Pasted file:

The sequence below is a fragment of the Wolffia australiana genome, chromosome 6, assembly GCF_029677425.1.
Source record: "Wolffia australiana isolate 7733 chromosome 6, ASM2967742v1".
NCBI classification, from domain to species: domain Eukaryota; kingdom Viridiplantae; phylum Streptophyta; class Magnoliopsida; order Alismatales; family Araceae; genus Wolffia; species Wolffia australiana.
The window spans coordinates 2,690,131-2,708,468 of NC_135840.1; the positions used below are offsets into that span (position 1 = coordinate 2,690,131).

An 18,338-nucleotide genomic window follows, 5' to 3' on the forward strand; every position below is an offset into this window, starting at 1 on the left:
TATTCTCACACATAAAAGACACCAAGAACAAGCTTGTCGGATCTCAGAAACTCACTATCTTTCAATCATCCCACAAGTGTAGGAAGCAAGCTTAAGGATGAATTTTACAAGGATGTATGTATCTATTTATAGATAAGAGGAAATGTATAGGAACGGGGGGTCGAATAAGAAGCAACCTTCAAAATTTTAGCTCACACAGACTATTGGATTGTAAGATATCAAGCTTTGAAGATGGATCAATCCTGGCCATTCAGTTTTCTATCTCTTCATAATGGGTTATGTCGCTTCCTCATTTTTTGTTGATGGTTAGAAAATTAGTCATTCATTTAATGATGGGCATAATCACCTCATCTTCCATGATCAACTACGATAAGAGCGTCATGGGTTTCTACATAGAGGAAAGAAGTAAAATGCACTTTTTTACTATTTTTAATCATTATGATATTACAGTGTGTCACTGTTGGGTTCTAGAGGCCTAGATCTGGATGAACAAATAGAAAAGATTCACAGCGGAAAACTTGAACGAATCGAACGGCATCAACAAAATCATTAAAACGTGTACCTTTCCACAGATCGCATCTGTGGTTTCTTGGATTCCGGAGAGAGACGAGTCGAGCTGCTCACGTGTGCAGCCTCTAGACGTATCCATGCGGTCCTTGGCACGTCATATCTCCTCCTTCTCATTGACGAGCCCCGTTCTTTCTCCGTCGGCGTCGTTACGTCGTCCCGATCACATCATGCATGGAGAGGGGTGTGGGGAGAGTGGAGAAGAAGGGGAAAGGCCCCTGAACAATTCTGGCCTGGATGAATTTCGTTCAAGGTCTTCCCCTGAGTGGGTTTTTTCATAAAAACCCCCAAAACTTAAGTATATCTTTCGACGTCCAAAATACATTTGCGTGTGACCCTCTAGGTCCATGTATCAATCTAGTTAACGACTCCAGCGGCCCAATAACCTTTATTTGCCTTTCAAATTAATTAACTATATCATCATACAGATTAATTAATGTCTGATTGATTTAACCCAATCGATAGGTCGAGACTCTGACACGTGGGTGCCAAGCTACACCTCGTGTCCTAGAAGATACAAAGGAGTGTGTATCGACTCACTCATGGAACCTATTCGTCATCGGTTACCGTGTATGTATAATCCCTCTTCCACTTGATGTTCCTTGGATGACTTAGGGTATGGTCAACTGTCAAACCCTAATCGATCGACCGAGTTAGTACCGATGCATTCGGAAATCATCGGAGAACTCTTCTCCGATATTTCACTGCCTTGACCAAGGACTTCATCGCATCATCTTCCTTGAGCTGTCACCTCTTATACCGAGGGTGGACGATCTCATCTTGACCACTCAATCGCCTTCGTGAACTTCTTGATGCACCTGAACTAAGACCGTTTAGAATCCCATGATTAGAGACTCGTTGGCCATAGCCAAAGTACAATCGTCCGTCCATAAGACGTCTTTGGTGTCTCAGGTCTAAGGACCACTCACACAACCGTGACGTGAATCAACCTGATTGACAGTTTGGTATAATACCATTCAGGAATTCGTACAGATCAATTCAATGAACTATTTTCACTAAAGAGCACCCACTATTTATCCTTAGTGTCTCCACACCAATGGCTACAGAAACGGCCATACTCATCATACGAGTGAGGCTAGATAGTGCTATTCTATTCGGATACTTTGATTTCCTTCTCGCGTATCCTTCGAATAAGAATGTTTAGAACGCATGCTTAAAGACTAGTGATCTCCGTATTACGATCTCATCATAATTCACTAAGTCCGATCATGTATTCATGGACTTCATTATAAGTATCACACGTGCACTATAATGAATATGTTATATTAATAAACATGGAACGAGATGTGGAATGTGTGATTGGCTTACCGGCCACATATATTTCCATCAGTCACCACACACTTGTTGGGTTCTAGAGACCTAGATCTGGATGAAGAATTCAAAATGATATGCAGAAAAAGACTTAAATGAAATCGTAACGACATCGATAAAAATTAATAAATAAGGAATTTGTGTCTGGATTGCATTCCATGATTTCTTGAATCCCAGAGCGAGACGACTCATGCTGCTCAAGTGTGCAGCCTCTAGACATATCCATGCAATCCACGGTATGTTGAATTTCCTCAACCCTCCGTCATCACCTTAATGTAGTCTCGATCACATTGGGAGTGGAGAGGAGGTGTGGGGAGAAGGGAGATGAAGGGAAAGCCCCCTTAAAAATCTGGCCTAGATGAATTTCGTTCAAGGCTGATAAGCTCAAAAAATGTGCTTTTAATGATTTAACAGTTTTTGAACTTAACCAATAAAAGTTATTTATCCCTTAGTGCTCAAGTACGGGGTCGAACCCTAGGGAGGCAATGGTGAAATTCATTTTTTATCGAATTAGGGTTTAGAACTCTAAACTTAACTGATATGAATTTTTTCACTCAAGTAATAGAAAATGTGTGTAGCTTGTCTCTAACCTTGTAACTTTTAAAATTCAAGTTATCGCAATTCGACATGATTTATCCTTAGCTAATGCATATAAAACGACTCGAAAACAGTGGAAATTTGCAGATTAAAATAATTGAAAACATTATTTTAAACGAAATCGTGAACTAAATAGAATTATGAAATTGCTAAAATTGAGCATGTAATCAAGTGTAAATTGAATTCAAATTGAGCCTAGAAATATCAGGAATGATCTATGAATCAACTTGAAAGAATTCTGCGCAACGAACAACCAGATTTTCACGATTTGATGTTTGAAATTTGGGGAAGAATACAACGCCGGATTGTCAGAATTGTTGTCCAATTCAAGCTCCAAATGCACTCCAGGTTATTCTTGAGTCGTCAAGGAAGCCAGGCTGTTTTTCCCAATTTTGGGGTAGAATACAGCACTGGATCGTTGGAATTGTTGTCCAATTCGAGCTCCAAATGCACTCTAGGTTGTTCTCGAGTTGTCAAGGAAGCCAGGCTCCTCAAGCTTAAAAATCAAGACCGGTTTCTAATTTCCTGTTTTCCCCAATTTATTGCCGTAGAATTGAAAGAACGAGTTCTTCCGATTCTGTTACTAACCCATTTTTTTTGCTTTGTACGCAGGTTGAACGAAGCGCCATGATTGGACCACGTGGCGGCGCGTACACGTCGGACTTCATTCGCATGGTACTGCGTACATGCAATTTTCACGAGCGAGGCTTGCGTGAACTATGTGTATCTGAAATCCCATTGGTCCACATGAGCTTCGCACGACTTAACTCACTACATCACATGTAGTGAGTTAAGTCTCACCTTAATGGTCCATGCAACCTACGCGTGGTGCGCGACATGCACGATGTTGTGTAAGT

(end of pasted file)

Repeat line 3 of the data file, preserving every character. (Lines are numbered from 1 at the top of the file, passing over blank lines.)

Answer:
NCBI classification, from domain to species: domain Eukaryota; kingdom Viridiplantae; phylum Streptophyta; class Magnoliopsida; order Alismatales; family Araceae; genus Wolffia; species Wolffia australiana.